Brenda H. Cox
Brenda H. Cox is a life-long English educator at the high school and university levels. She earned a BA at The University of South Carolina, an MAT from The Citadel, and a PhD at The University of Georgia where she served as the Assistant Director of the Freshman English Program. She was affiliated with the National Writing Project site at Clemson University where she led a Writing in the Humanities Institute and is a member of the North Carolina Writers’ Network. She has taught numerous writing workshops and delivered papers at state and national conferences and directed The Young Writers Conference at The University of North Carolina at Greensboro where she was an Assistant Professor of English Education. She has published articles in English leadership and in 18th century rhetoric.
In addition, she has served as a writing consultant in numerous school systems in the Southeast and in the American and International Schools in Kuwait. She also served as a Reader of Advanced Placement exams for The College Board, and her students have won numerous local, state, and national awards in writing. Brenda lives in Greensboro, NC and is married to Jim Cox. They have one son and daughter in-law and two perfect grandsons.
Tethered: The Life of Henrietta Hall Shuck, the First American Woman Missionary to China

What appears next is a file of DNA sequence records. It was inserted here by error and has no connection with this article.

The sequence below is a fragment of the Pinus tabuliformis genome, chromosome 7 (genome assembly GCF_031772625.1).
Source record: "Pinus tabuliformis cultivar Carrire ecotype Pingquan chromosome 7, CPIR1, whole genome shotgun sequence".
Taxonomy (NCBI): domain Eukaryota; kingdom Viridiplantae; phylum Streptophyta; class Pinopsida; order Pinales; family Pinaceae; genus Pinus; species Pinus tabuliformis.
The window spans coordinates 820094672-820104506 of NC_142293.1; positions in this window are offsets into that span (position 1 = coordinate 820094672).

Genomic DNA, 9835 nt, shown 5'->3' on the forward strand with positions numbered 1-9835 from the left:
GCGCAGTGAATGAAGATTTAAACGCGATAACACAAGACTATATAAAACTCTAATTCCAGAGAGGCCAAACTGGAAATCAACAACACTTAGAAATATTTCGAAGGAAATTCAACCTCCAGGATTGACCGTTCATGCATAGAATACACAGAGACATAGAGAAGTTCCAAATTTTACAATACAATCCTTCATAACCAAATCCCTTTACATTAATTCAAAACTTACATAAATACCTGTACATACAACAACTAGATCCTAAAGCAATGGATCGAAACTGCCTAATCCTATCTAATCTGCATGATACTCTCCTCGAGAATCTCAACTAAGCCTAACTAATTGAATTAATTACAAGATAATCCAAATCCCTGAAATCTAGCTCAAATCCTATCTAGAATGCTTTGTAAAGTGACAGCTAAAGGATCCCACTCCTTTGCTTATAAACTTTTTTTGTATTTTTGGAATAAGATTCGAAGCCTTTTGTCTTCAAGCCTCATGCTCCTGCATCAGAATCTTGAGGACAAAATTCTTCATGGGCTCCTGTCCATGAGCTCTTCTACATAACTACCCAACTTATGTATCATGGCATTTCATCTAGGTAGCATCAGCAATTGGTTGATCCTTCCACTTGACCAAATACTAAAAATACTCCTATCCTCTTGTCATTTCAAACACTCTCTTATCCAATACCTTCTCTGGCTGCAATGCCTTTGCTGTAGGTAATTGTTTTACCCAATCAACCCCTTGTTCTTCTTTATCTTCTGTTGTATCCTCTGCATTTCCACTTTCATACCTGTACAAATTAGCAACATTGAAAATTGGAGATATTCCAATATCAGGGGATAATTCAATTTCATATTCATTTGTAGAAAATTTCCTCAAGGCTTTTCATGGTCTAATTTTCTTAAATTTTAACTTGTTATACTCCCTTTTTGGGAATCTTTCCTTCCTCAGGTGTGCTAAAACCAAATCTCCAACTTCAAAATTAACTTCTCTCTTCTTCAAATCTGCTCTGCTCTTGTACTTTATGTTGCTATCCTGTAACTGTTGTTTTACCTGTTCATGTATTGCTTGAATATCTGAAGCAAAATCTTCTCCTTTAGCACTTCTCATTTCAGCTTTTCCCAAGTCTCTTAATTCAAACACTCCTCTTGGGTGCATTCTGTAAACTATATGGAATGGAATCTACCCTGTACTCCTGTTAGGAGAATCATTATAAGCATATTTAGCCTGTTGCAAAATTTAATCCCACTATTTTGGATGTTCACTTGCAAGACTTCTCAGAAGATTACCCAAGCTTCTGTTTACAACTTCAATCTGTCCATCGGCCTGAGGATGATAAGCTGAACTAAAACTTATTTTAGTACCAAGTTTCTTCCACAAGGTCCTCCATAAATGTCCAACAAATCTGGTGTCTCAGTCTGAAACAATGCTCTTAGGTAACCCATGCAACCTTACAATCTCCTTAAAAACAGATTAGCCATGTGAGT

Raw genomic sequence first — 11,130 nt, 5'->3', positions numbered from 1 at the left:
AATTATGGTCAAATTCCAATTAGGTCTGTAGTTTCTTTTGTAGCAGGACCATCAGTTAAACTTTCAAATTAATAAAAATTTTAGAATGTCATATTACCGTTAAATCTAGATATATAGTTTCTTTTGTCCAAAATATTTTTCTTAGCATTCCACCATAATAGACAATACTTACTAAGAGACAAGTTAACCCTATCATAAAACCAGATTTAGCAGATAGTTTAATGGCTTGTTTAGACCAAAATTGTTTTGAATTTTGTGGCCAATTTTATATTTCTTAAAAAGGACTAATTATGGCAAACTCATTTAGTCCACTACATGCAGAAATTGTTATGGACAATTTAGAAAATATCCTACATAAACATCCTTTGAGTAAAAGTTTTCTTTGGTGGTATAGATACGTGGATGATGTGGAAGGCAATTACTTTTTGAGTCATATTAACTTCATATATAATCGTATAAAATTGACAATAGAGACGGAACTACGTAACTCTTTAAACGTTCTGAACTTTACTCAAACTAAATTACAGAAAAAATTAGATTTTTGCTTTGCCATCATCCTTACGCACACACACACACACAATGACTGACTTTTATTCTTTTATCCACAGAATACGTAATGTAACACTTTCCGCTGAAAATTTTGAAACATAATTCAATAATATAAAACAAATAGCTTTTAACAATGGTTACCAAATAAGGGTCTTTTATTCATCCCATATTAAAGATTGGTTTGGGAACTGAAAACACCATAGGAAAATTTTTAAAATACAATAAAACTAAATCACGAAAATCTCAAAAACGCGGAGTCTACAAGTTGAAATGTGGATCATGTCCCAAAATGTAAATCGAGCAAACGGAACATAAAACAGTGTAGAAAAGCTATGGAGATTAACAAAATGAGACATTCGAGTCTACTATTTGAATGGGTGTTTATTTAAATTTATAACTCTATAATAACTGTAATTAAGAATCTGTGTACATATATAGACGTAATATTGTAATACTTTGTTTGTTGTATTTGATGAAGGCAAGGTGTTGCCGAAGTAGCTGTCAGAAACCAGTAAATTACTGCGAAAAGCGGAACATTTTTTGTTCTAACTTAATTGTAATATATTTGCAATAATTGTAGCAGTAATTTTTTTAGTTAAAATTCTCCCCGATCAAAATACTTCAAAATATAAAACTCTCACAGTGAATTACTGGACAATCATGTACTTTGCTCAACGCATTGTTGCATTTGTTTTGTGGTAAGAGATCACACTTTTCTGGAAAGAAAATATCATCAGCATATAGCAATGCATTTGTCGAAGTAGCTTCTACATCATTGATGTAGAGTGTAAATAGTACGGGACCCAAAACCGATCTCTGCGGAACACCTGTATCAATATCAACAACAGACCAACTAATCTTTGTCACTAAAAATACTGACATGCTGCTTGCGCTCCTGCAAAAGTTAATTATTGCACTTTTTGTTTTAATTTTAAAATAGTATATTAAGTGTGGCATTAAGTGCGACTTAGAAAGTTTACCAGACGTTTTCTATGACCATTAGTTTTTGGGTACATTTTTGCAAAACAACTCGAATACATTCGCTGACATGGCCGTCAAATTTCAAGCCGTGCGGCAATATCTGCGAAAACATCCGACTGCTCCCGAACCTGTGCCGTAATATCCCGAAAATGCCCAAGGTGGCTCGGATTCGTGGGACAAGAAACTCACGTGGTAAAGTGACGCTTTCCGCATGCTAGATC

Creative Historical Biography
Based on a true story, Tethered tells of the first American woman missionary to China who accompanies her husband Jehu Lewis Shuck 19,000 miles across oceans and through Calcutta, Burma, Penang, Bangkok, and Singapore to land in Macau in 1836. A child of The Second Great Awakening in America, at only seventeen years of age, she assumes the conventional roles of wife, mother, and teacher in order to earn the trust of the local Chinese. She is beloved for her care of children, especially young girls who were bound in lives of servitude and oppression. This is also the story of her growth from an innocent romantic to a mature woman of faith in China as well as Lewis’s efforts to minister to “The Celestial Empire” during the time of the Opium Wars. They battle climate, disease, cultural opposition, robbers, and serious conflict with their own mission board. After bearing four children and educating many Chinese youth, most of them girls, Henrietta dies knowing they have established churches and a school in Hong Kong. Today, a stone monument commemorating Henrietta and Henrietta Secondary School stand as testaments to her lasting influence in Hong Kong.